I do have concern though with other questions that Yera raised that do seem to attempt to elicit incriminating information. Questions relating to the manner in which Kadem arrived in this country, whether he had proper documentation in this particular case tend to call for responses that could reasonably be anticipated would be incriminating. Yera knew that the person before him was serving a jail sentence, and he had a report of conviction that indicated he had previously been convicted of an aggravated felony which could have resulted in deportation. Under these circumstances, I believe questions relating to his status suggest that Miranda warnings should have been given. Therefore, I agree with Magistrate Judge Payson that any statements relating to these topics which were made prior to the Miranda warnings should be suppressed and may not be used in the Government's case in chief. Obviously, under well-established authority, if the defendant elects to testify, these statements may be used for impeachment purposes. Pollard v. Galaza 290 F.3d 1030, 1033 (9th Cir.), cert. denied, 537 U.S. 981 (2002) ("Although a statement, taken in violation of Miranda, may not be used substantively in the prosecution's case-in-chief, such a statement, if voluntary, may be used for impeachment should the Defendant testify inconsistently") (citing Harris v. New York, 401 U.S. 222, 224-26 (1971)); accord United States ex rel. Wright v. LaVallee, 471 F.2d 123, 126-27 (2d Cir. 1972), cert. denied, 414 U.S. 867 (1973).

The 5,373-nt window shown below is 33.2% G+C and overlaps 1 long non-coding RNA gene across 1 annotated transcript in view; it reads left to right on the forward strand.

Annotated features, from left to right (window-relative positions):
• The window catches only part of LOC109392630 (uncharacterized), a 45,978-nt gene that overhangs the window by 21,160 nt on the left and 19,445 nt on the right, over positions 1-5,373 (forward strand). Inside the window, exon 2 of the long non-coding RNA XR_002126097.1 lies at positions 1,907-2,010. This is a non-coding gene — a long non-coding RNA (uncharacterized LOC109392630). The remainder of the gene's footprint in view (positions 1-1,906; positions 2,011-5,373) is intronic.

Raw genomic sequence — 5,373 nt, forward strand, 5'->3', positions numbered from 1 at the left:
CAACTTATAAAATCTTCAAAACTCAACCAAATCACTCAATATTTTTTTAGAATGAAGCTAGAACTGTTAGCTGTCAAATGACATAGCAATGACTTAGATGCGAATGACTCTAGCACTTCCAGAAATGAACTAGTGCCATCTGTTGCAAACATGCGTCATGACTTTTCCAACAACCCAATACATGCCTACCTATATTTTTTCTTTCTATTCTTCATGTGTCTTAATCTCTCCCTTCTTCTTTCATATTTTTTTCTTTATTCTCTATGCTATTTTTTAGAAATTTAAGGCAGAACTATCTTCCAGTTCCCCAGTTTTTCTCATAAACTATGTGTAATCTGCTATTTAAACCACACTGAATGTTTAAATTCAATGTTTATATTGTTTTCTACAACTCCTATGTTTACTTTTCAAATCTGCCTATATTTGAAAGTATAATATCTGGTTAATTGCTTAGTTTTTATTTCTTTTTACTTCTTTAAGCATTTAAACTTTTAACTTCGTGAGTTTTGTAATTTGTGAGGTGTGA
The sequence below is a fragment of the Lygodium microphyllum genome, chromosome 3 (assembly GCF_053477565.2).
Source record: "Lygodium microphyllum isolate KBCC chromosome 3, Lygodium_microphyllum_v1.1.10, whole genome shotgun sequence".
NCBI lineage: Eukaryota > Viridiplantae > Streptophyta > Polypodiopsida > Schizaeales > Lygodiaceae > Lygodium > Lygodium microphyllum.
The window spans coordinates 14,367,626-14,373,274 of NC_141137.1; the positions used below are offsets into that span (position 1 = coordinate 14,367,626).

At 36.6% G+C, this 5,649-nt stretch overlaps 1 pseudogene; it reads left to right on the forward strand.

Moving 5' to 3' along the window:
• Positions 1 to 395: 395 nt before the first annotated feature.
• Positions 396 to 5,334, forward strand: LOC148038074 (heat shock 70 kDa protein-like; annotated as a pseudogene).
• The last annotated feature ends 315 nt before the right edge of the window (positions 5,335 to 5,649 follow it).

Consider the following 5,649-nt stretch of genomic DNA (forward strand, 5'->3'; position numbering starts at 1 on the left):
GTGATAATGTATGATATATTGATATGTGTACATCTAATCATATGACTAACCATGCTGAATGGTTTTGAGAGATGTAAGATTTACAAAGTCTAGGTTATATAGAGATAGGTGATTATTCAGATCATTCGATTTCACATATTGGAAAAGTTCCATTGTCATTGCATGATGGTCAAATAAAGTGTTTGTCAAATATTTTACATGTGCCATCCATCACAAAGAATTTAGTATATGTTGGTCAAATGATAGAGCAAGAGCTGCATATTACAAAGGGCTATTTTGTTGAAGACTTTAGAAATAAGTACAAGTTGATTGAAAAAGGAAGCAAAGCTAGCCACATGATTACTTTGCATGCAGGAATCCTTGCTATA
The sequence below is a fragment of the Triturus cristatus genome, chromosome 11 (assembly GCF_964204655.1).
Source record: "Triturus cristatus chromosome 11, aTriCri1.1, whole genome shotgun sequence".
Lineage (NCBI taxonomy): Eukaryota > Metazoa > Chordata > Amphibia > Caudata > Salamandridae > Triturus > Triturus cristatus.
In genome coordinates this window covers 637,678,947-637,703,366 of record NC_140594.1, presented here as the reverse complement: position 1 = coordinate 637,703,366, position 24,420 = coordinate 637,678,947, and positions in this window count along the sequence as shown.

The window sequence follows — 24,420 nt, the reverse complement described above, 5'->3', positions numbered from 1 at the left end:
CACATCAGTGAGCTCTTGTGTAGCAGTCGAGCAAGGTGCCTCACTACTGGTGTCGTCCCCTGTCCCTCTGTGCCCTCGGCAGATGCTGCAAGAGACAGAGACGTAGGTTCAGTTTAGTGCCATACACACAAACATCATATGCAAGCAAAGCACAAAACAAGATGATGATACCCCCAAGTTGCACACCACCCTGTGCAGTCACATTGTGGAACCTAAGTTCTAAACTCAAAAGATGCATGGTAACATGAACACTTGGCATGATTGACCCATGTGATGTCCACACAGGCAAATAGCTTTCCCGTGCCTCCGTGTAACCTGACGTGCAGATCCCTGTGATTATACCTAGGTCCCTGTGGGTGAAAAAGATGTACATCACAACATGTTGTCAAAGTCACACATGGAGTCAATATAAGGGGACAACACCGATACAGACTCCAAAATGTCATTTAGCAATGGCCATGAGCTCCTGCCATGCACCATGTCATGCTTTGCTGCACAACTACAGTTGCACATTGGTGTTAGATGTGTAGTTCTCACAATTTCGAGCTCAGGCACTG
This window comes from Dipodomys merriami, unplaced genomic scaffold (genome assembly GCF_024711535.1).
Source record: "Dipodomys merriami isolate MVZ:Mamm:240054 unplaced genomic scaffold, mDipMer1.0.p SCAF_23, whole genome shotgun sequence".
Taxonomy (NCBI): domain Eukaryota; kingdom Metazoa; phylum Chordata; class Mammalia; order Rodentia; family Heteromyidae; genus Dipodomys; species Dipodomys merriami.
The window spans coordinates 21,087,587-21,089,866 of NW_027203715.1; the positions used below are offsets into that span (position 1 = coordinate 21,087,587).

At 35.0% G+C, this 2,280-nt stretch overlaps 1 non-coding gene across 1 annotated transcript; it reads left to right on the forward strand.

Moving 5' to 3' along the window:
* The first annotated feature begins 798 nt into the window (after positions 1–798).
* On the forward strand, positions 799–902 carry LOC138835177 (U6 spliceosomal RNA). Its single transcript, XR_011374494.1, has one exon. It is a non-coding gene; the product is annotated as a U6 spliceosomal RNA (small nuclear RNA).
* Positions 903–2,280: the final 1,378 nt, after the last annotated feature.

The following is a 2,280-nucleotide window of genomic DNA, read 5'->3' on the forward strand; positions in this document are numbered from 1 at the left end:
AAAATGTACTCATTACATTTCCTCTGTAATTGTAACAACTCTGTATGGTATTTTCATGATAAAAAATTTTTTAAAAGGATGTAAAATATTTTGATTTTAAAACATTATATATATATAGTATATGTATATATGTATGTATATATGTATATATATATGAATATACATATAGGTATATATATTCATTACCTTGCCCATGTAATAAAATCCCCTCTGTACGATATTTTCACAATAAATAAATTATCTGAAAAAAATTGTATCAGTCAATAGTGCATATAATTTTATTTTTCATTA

I make the same ruling concerning the March 15, 2002, statements. The basic pedigree information may properly be elicited in the Government's case in chief, but other matters elicited prior to the Miranda warnings may not. Statements Made by the Defendant at the Deportation Proceeding Before Immigration Law Judge John Reid.

  Magistrate Judge Payson recommended that statements made by Kadem at the removal hearing before Immigration Judge Reid not be suppressed. Defendant's position before Magistrate Judge Payson was that Miranda warnings should have been given but, apparently after considering Magistrate Judge Payson's decision, the defendant's position now is not that Miranda warnings should have been given but that the statements were coerced because of the nature of the proceedings.

  Magistrate Judge Payson covered Kadem's motion to suppress these statements in some detail in the Report and Recommendation. I agree with the findings made and her ...

Buy This Entire Record For $7.95

Download the entire decision to receive the complete text, official citation,
docket number, dissents and concurrences, and footnotes for this case.

Learn more about what you receive with purchase of this case.